Your baby may only be a few days old, but it’s never too soon to think about your child’s prospects
You’ve brought your bundle of joy home for the first time. For you, the key child-development milestones might extend to teething and your son or daughter’s first day at school. But aside from all the immediate practical parenting tips, some financial planning up front can save you (more) sleepless nights.
Right now, your main topic of parenting conversation might be why Baby Grows for 0-3 month-olds don’t fit your newborn, but a few years down the line your child might be trying to fit into all manner of different uniforms. Most people’s education plans don’t involve paying private school fees, but that doesn’t mean school doesn’t involve expenses. There will be kit to buy, extra-curricular activities to plan for and school trips. The list is, unfortunately, endless.
Many parents want their child to have all the opportunities open to them. That might mean university and it might not. “Do plan, but don’t become too fixated by the idea of your child following a particular life path,” says Liat Hughes Joshi, author of What to Buy for Your Baby. “The unexpected can and does happen.” It’s wise to have something put aside for all training eventualities – even if that’s the decade they spend writing their masterpiece in your spare room.
3. Their Wedding
Parenting styles differ and whether you’re likely to be a doting parent of the bride or happy to wave them off at the airport and hear all about it later, you might want to have something put aside for the happy day. After all, the average UK wedding now costs £27,161, according to 2017 research from Hitched.
4. Their first home
For now, their idea of home is wherever you are. But a few years down the line, you might find yourself helping your offspring on to the housing ladder. According to research from the Social Mobility Commission, more than a third of first-time buyers in England (34%) turn to family for help with their purchases compared with 1 in 5 (20%) seven years ago. Planning now could ensure their first home is adequate.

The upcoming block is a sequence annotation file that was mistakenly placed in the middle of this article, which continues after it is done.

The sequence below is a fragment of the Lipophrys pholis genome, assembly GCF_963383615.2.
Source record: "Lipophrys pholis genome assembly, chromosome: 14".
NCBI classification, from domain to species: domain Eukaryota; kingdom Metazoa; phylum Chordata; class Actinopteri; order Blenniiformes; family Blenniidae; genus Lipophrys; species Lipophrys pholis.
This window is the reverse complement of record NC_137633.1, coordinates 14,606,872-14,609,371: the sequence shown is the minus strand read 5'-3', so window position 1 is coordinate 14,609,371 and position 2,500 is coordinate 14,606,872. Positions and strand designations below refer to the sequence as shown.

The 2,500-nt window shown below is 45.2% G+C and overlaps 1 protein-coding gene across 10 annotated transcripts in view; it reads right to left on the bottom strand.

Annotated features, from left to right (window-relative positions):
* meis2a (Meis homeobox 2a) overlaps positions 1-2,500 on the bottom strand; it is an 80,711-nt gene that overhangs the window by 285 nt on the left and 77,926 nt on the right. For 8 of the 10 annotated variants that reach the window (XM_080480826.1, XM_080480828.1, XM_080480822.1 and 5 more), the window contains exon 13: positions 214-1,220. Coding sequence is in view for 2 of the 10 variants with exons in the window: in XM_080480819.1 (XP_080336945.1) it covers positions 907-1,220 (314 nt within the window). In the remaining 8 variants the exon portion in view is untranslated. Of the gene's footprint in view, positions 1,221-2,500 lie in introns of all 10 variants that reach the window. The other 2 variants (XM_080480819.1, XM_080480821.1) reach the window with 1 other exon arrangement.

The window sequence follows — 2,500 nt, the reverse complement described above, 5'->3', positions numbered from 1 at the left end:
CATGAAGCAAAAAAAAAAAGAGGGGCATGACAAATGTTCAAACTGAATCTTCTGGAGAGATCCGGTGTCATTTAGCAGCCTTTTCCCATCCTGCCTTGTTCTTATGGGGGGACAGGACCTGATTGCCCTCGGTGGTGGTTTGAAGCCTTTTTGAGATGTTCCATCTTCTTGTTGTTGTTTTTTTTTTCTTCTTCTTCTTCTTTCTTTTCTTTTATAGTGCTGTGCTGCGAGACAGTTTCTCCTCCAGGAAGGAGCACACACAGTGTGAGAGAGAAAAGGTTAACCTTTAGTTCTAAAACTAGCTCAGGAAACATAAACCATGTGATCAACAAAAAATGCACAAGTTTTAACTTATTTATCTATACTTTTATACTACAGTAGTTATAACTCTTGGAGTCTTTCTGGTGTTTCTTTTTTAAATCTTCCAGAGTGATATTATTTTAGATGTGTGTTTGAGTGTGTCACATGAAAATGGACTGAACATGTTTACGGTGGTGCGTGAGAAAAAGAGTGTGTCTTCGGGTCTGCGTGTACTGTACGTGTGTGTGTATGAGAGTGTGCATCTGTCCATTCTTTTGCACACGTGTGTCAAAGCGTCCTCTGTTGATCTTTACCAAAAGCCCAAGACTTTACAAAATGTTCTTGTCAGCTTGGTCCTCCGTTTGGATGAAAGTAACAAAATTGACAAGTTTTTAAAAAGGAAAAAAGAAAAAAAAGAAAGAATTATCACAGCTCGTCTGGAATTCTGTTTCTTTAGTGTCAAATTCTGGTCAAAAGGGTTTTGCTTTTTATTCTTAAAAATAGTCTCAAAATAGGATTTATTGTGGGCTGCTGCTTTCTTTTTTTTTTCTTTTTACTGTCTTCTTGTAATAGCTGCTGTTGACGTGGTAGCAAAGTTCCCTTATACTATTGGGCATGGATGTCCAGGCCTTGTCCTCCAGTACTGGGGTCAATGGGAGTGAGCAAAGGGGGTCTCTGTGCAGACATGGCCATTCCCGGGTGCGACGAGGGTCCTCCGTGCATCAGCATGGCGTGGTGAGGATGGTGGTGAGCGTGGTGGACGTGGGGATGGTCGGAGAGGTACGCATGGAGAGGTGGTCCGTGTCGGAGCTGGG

5. Worst-case scenarios
“It’s tempting for parents to plan only for the positive things that might happen to their child – that they’ll go off to university and get married,” says Liat Hughes Joshi, “but it is, of course, prudent to plan for less happy eventualities, too. The problem – especially when you’re full of optimism after the arrival of your newborn – is that this can be quite uncomfortable to contemplate. But it is wise to consider carefully who you’d want your child to be looked after by if the worst happened to you or their other parent – and to plan financially for this.” Joshi adds, “Speak to a solicitor about writing or updating wills and potentially adding a letter of wishes around who would care for your child/children as a guardian.” A good life-insurance policy will mean one less thing to worry about for those remaining and, with the choice of a lump sum or monthly income, you can rest assured that your children will be looked after.
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